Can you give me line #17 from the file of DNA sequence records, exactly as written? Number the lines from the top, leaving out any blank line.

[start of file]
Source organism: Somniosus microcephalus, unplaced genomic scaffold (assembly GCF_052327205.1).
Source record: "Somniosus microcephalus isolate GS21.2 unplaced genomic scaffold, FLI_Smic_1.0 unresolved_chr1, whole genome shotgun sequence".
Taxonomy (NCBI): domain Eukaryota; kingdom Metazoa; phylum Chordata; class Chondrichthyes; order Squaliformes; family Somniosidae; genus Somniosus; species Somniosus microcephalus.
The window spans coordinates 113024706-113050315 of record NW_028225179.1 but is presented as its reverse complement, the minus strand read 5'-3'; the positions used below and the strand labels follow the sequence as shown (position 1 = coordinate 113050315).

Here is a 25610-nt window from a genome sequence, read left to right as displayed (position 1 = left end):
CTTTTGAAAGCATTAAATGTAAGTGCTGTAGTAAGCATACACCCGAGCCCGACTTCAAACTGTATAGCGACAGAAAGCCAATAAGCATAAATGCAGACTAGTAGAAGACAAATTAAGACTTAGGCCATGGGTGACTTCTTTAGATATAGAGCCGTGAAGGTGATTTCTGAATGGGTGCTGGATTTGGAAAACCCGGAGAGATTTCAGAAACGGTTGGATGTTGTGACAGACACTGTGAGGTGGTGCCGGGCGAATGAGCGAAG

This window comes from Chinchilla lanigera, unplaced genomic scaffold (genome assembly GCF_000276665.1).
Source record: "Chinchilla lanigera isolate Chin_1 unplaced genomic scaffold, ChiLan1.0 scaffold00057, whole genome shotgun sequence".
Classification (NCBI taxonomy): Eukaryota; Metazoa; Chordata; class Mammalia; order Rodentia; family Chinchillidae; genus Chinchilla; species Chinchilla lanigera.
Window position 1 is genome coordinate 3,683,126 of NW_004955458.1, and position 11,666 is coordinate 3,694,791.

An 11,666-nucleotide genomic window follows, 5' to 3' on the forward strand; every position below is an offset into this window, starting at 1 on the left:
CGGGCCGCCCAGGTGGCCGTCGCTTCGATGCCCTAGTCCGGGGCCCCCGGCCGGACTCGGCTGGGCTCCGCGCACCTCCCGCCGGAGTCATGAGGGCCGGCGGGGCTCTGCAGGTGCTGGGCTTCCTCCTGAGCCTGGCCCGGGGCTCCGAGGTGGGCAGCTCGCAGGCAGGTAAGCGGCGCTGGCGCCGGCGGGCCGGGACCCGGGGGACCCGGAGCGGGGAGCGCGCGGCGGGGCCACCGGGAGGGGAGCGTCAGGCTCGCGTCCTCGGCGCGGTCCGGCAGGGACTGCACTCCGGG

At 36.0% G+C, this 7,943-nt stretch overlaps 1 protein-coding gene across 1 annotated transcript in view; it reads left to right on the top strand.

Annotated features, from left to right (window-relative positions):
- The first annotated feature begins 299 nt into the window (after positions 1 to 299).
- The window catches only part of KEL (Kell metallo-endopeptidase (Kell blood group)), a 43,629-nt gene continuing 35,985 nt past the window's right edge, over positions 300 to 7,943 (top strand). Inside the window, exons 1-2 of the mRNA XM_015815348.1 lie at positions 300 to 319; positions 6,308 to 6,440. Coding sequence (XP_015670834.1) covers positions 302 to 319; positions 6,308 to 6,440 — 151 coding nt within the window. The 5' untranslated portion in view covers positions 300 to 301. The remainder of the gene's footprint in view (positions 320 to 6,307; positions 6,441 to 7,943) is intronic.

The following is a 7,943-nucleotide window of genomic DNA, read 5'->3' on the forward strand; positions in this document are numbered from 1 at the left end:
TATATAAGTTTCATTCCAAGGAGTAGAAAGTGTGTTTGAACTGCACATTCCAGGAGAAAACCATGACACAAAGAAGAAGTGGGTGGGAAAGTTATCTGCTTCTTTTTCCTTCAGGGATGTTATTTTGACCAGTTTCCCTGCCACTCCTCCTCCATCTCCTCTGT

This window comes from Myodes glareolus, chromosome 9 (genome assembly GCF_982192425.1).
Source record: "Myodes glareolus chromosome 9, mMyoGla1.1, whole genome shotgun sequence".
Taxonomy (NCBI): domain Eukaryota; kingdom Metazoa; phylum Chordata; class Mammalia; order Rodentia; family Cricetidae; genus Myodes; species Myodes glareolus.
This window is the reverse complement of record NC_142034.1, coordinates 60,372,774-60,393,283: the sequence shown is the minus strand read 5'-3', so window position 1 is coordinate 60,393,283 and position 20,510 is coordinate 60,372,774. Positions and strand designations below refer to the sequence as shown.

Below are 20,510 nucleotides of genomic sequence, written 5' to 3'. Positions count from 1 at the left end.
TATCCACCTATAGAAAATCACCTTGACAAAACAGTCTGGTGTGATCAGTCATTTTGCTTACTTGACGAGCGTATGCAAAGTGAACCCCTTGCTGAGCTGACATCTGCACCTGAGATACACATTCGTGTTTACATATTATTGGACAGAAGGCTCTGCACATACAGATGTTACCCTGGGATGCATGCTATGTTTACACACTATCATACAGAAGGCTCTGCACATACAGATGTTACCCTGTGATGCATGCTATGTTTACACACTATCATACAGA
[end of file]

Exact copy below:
The following is a 7,943-nucleotide window of genomic DNA, read 5'->3' on the forward strand; positions in this document are numbered from 1 at the left end: